Buying a REO or foreclosure in Santa Fe

What's an REO?

REO is short for Real Estate Owned. These are properties that have been through foreclosure which the bank or mortage company currently possesses. This differs from a property up for foreclosure auction. If you buy a property during a foreclosure sale, you must pay at least the loan balance plus any interest and other fees accumulated during the foreclosure process. You must also be ready to pay with cash in hand. And on top of all that, you'll receive the property one-hundred percent as is. That might comprise existing liens and even current residents that need to be kicked out.

A REO, by contrast, is a more tidy and attractive transaction. The REO property did not find a buyer during foreclosure auction. Now the bank owns it. The bank will handle the elimination of tax liens, evict occupants if needed and generally organize for the issuance of a title insurance policy to the buyer at closing. Take notice that REOs may be exempt from standard disclosure requirements. For example, in California, banks are not required to give a Transfer Disclosure Statement, a document that ordinarily requires sellers to reveal any defects they are informed of.

Are REO's a bargain in Santa Fe?

It is frequently assumed that any REO must be a good buy and an opportunity for easy money. This isn't always true. You have to be cautious about buying a REO if your intent is make money. While it's true that the bank is often anxious to sell it quickly, they are also strongly encouraged to get as much as they can for it. When considering the value of a REO, you need to look closely at comparable sales in the neighborhood and be sure to take into account the time and cost of any repairs or remodeling needed to prepare the house for resale. It is possible to find REOs with money-making potential, and many people do very well buying and selling foreclosures. But there are also many REO's that are not good buys and may lose money.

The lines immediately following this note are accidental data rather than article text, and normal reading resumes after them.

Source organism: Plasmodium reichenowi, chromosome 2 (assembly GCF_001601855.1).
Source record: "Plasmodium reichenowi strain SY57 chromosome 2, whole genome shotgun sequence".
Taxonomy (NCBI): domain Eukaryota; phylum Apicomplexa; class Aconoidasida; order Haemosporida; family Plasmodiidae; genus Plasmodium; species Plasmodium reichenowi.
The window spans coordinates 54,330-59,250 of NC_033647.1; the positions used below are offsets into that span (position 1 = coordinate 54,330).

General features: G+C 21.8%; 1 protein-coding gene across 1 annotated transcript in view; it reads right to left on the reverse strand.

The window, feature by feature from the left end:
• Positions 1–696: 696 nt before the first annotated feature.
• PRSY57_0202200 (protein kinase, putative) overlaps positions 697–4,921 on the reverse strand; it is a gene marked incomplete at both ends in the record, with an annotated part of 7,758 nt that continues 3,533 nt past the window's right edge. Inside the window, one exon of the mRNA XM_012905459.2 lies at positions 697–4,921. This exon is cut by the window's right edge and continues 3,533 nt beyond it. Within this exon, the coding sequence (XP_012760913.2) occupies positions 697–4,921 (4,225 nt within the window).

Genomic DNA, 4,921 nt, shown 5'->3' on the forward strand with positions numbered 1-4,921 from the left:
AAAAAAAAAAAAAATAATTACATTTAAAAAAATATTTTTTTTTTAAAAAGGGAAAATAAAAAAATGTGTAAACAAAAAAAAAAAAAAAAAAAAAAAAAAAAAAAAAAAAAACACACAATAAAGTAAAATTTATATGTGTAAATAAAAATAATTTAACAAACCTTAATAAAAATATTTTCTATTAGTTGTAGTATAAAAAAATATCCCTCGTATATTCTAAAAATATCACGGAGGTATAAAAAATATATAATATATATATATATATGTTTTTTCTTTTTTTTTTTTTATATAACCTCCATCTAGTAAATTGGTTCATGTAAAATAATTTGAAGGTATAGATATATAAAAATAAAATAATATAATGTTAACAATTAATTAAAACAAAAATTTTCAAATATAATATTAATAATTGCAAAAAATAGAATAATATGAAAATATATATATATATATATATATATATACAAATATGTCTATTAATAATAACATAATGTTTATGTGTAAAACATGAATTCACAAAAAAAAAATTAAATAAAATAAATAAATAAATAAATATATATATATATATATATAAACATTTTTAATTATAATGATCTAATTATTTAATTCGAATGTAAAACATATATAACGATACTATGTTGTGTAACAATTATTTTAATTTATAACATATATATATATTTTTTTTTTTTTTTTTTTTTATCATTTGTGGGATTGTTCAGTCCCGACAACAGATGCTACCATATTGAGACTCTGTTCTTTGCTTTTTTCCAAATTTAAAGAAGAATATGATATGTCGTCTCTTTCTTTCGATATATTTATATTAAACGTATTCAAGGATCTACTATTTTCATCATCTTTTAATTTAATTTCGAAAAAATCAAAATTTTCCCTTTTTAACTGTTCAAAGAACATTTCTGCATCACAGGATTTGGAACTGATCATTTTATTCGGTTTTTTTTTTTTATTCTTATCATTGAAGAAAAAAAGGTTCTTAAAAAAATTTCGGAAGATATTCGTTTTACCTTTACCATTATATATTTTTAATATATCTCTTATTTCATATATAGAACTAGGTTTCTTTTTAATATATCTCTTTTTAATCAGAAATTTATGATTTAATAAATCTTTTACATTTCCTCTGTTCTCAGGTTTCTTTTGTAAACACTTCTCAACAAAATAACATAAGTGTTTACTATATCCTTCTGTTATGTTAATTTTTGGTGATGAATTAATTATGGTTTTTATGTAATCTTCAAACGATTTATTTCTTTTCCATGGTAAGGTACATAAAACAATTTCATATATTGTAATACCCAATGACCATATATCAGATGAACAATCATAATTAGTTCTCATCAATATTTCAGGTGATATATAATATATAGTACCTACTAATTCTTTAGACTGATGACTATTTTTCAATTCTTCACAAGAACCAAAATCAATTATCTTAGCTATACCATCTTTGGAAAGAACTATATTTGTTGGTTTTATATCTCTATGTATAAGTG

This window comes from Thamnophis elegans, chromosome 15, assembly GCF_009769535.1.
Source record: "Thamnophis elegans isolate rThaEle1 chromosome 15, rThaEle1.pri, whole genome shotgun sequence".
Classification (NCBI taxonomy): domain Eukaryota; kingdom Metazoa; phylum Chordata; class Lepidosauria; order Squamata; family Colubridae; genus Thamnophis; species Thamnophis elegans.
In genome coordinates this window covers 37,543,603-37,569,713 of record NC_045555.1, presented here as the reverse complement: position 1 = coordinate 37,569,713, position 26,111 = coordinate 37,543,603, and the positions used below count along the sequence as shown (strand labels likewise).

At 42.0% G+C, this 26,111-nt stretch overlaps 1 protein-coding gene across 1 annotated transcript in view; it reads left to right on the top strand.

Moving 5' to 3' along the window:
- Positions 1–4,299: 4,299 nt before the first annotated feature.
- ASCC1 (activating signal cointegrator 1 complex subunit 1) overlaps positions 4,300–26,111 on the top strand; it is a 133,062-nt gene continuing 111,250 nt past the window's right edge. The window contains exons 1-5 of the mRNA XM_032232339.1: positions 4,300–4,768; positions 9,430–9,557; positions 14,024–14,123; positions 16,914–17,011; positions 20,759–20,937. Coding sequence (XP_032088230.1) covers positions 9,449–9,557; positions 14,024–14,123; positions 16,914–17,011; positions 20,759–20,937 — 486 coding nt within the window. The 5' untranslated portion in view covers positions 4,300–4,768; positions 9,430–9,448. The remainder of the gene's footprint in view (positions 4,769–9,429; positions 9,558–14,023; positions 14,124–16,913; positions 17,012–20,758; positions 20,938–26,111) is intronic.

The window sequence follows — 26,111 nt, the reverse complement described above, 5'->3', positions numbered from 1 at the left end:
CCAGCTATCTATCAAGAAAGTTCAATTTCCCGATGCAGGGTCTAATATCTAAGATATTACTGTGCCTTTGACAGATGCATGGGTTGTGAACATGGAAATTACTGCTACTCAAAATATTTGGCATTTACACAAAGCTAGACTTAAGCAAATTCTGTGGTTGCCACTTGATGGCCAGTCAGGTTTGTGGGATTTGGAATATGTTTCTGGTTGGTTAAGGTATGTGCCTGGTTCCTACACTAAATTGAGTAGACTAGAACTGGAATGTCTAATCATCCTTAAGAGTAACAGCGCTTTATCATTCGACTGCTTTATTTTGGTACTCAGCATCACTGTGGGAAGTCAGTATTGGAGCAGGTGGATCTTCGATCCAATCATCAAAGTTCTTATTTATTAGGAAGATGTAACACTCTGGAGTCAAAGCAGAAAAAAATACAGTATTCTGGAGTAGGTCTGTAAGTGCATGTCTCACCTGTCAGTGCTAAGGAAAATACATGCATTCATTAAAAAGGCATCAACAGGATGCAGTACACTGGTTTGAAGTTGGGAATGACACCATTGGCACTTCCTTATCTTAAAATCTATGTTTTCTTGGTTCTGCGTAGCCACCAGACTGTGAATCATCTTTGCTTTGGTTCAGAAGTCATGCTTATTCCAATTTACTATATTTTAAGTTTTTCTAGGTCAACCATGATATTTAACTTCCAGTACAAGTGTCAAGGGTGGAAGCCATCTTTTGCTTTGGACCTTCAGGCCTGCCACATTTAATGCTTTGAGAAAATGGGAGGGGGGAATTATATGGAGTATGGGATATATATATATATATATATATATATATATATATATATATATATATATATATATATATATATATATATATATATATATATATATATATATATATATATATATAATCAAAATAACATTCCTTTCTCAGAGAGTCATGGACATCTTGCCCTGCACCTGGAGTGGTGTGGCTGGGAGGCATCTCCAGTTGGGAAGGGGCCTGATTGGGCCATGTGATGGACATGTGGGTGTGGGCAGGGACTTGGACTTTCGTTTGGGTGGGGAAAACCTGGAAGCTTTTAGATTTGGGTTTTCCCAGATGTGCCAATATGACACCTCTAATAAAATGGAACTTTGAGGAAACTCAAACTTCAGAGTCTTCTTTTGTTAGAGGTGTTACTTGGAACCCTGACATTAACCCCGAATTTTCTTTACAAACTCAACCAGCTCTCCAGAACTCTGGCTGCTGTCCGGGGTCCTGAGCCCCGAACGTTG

Ready to make an offer?

Most mortgage companies have a REO department that you'll work with when buying a REO property from them. Normally the REO department will use a listing agent to get their REO properties listed on the local MLS. Prior to making your offer, you'll want to contact either the listing agent or REO department at the bank and learn as much as you can about what they know regarding the condition of the property and what their process is for taking offers. Since banks almost always sell REO properties "as is", you'll want to be sure and include an inspection contingency in your offer that gives you time to check for unknown damage and terminate the offer if you find it.

As with making any offer on real estate, providing documentation of your ability to pay may make your offer more attractive, such as a pre-approval letter from a lender. Once you've submitted your offer, you can expect the bank to make a counter offer. Then it will be up to you to decide whether to accept their counter, or offer a counter to the counter offer. Be aware, you'll be dealing with a process that probably involves multiple people at the bank, and they don't work evenings or weekends. It's not uncommon for the process of offers and counter offers to take days or even weeks.